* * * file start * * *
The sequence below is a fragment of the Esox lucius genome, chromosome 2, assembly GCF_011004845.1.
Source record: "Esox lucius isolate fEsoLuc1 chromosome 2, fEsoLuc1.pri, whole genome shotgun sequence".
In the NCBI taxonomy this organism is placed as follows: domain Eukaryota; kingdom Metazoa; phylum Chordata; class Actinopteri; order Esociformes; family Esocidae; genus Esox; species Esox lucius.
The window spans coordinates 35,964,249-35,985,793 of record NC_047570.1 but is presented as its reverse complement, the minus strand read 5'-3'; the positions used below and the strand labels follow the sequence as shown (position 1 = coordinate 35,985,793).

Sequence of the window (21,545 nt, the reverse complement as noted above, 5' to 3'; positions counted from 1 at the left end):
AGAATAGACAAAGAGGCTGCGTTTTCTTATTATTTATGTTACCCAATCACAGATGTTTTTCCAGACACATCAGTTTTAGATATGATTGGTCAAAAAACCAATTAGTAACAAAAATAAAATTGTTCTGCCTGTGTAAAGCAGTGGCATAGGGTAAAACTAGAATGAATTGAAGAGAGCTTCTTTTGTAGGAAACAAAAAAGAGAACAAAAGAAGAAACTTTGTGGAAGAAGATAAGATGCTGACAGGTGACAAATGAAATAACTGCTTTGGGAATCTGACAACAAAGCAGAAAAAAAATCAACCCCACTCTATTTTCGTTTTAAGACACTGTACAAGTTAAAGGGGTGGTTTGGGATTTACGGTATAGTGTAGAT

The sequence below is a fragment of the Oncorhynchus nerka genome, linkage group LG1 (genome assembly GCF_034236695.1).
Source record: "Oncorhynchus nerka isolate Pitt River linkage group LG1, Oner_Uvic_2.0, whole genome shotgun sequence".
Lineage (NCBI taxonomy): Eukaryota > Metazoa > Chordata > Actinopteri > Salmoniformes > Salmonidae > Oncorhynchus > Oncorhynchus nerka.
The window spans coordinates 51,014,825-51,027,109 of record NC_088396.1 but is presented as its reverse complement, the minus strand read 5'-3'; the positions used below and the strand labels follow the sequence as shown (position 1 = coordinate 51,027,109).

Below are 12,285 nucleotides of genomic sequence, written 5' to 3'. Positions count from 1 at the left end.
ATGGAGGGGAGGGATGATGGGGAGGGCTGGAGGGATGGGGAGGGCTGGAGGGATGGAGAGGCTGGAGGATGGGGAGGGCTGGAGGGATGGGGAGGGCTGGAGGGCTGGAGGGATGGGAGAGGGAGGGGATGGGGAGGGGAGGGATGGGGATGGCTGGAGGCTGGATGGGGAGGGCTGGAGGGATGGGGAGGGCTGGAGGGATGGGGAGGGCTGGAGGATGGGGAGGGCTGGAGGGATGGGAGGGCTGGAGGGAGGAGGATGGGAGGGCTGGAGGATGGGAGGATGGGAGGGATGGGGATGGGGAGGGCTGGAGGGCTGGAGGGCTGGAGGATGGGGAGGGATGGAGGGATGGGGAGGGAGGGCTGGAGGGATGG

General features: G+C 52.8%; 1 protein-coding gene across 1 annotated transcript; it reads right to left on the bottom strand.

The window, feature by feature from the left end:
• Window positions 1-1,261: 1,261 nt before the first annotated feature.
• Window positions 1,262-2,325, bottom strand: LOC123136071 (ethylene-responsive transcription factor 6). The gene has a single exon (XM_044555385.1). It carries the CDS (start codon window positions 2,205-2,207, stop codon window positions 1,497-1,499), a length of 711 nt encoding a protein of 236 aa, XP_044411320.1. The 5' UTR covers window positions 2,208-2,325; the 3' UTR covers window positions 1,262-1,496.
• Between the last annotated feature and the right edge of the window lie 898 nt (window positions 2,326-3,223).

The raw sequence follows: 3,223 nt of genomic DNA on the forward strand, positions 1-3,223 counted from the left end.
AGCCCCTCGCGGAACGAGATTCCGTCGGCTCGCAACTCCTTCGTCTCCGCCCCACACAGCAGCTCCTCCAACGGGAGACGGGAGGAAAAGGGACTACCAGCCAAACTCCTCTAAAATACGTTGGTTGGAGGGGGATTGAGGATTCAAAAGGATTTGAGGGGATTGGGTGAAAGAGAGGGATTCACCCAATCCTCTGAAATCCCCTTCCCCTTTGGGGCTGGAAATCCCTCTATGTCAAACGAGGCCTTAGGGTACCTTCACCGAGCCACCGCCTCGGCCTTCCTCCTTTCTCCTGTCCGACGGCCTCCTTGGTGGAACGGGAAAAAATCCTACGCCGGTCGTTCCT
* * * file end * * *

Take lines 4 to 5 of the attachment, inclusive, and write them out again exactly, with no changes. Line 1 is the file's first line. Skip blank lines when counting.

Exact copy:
The window spans coordinates 35,964,249-35,985,793 of record NC_047570.1 but is presented as its reverse complement, the minus strand read 5'-3'; the positions used below and the strand labels follow the sequence as shown (position 1 = coordinate 35,985,793).

Sequence of the window (21,545 nt, the reverse complement as noted above, 5' to 3'; positions counted from 1 at the left end):